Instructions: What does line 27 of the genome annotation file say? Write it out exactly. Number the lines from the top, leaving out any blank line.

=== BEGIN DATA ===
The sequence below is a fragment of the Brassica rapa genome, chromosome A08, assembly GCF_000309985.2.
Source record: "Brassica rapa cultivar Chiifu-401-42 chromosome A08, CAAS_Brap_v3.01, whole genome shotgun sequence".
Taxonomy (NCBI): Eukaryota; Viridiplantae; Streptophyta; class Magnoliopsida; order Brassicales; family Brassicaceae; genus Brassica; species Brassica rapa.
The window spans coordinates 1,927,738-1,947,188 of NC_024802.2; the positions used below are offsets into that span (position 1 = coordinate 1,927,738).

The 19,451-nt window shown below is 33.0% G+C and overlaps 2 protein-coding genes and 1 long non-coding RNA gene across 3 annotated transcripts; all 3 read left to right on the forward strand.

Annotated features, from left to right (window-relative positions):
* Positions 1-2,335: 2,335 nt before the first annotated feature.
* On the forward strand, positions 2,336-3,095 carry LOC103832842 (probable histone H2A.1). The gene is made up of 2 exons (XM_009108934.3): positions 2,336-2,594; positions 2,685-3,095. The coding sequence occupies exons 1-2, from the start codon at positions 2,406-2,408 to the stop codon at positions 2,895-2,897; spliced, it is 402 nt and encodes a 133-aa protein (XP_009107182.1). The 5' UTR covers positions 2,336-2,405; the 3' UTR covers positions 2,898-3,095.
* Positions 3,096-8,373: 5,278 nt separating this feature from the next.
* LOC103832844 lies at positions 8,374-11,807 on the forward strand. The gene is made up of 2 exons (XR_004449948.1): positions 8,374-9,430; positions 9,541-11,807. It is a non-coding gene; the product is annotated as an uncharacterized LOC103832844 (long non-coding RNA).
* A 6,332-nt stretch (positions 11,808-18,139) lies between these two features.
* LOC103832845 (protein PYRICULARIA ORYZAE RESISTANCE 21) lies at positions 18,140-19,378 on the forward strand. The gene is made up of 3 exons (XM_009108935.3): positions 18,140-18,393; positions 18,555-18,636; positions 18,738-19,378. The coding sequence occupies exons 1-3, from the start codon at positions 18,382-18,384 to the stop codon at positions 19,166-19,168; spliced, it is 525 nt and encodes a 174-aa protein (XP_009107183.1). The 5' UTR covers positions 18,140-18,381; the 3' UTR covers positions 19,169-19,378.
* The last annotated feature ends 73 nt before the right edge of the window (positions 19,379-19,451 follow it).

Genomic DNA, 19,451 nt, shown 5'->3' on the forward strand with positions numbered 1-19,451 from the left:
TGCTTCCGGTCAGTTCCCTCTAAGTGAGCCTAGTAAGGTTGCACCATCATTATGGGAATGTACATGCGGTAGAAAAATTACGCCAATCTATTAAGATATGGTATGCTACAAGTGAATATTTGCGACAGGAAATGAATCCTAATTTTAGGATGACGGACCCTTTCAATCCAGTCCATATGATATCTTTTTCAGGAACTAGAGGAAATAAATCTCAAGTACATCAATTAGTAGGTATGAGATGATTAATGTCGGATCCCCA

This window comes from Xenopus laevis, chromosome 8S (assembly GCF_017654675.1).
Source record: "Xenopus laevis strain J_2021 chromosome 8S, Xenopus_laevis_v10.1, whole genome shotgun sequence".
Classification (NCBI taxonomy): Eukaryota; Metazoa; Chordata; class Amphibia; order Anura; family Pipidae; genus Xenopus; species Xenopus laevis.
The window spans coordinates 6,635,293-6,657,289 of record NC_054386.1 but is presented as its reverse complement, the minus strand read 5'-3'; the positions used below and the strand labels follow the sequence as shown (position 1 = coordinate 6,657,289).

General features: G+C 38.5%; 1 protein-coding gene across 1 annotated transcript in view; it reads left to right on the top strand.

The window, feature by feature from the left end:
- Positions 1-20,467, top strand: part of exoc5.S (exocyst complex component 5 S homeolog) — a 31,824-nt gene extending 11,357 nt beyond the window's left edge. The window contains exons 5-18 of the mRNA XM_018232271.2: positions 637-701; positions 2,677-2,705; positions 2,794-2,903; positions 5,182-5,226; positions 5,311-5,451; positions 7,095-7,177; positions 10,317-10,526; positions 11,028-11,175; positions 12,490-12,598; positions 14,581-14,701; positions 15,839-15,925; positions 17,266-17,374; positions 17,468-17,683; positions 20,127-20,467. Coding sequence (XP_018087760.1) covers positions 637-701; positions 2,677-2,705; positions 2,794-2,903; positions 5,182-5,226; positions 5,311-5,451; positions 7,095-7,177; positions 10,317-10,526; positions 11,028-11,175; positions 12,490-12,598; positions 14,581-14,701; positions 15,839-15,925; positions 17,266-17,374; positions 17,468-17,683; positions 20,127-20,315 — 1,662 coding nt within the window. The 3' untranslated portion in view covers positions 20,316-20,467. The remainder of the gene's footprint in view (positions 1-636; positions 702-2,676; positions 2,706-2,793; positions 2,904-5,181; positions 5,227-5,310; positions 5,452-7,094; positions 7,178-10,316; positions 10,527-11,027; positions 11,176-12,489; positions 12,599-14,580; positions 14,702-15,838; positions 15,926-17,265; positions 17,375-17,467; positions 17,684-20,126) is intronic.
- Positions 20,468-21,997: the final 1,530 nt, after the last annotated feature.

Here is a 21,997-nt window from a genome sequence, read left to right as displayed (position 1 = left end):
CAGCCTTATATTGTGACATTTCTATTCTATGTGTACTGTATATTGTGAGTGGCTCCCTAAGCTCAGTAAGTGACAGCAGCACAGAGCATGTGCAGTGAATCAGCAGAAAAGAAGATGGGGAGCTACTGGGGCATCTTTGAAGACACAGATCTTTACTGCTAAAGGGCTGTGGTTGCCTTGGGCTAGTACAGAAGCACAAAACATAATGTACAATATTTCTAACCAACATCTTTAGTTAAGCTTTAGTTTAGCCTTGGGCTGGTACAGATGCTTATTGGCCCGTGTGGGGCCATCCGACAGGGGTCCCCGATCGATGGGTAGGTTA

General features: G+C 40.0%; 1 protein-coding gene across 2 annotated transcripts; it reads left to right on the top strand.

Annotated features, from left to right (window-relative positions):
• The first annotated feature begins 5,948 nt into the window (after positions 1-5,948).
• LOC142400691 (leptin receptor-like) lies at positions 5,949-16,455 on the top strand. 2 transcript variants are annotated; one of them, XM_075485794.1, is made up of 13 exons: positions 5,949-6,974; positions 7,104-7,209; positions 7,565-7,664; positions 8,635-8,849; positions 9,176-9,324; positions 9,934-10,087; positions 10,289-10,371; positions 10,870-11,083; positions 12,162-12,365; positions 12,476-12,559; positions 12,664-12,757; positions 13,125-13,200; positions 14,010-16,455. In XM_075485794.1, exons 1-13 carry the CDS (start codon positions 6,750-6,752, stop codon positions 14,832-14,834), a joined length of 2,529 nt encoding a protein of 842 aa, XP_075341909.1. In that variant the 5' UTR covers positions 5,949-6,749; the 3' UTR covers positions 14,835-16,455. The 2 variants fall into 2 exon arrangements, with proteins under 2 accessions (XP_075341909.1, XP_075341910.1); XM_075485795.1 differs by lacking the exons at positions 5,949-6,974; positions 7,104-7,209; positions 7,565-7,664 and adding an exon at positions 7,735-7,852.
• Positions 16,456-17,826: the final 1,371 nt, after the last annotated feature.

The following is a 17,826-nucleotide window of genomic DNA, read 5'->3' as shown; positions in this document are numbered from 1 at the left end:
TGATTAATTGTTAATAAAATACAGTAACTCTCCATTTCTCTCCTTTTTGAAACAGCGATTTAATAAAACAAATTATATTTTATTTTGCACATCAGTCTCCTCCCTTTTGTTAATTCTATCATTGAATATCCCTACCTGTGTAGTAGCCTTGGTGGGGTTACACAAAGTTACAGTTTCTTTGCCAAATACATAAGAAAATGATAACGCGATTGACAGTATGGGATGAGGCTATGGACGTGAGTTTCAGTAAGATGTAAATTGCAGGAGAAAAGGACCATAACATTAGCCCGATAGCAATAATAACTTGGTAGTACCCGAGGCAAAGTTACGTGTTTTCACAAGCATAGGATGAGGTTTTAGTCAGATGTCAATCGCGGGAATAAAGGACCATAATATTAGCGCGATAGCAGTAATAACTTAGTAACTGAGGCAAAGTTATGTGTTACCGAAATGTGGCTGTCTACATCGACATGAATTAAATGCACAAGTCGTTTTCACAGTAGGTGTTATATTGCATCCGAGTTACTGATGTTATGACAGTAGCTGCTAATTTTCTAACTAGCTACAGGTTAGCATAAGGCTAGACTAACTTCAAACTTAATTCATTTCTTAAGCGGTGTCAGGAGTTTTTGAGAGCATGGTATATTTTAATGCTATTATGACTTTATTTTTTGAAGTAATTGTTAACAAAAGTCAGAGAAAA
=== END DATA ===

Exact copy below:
Annotated features, from left to right (window-relative positions):